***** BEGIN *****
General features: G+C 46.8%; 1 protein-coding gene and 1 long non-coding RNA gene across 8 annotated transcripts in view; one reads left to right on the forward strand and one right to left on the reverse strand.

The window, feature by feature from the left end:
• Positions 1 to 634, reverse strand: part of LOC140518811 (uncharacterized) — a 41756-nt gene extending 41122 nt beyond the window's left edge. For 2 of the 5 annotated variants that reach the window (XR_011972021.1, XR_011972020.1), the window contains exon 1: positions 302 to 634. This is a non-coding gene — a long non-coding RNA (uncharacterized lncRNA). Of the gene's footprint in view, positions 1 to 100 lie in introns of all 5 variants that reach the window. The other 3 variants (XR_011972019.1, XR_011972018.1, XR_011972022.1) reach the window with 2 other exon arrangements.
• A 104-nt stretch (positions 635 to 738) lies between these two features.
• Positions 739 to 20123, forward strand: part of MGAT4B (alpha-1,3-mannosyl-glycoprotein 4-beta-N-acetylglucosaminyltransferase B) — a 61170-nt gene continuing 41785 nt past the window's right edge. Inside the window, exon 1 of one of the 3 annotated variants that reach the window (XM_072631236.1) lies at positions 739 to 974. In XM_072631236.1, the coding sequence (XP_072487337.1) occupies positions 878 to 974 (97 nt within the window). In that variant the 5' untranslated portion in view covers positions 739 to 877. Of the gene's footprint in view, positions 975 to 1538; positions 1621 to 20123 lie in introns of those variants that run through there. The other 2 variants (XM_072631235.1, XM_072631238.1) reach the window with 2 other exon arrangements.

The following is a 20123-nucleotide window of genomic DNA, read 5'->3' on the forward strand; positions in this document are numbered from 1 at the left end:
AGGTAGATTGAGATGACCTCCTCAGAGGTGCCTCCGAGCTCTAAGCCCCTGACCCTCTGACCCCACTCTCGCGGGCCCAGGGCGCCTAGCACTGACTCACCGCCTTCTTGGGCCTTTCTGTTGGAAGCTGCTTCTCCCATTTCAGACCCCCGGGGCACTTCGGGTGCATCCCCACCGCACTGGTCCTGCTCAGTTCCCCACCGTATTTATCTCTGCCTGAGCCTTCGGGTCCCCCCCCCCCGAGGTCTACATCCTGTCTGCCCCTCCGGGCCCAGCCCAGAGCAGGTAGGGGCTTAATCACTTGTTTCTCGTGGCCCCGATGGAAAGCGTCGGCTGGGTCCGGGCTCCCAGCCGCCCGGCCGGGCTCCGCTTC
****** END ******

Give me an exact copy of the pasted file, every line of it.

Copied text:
General features: G+C 46.8%; 1 protein-coding gene and 1 long non-coding RNA gene across 8 annotated transcripts in view; one reads left to right on the forward strand and one right to left on the reverse strand.

The window, feature by feature from the left end:
• Positions 1 to 634, reverse strand: part of LOC140518811 (uncharacterized) — a 41756-nt gene extending 41122 nt beyond the window's left edge. For 2 of the 5 annotated variants that reach the window (XR_011972021.1, XR_011972020.1), the window contains exon 1: positions 302 to 634. This is a non-coding gene — a long non-coding RNA (uncharacterized lncRNA). Of the gene's footprint in view, positions 1 to 100 lie in introns of all 5 variants that reach the window. The other 3 variants (XR_011972019.1, XR_011972018.1, XR_011972022.1) reach the window with 2 other exon arrangements.
• A 104-nt stretch (positions 635 to 738) lies between these two features.
• Positions 739 to 20123, forward strand: part of MGAT4B (alpha-1,3-mannosyl-glycoprotein 4-beta-N-acetylglucosaminyltransferase B) — a 61170-nt gene continuing 41785 nt past the window's right edge. Inside the window, exon 1 of one of the 3 annotated variants that reach the window (XM_072631236.1) lies at positions 739 to 974. In XM_072631236.1, the coding sequence (XP_072487337.1) occupies positions 878 to 974 (97 nt within the window). In that variant the 5' untranslated portion in view covers positions 739 to 877. Of the gene's footprint in view, positions 975 to 1538; positions 1621 to 20123 lie in introns of those variants that run through there. The other 2 variants (XM_072631235.1, XM_072631238.1) reach the window with 2 other exon arrangements.

The following is a 20123-nucleotide window of genomic DNA, read 5'->3' on the forward strand; positions in this document are numbered from 1 at the left end:
AGGTAGATTGAGATGACCTCCTCAGAGGTGCCTCCGAGCTCTAAGCCCCTGACCCTCTGACCCCACTCTCGCGGGCCCAGGGCGCCTAGCACTGACTCACCGCCTTCTTGGGCCTTTCTGTTGGAAGCTGCTTCTCCCATTTCAGACCCCCGGGGCACTTCGGGTGCATCCCCACCGCACTGGTCCTGCTCAGTTCCCCACCGTATTTATCTCTGCCTGAGCCTTCGGGTCCCCCCCCCCCGAGGTCTACATCCTGTCTGCCCCTCCGGGCCCAGCCCAGAGCAGGTAGGGGCTTAATCACTTGTTTCTCGTGGCCCCGATGGAAAGCGTCGGCTGGGTCCGGGCTCCCAGCCGCCCGGCCGGGCTCCGCTTC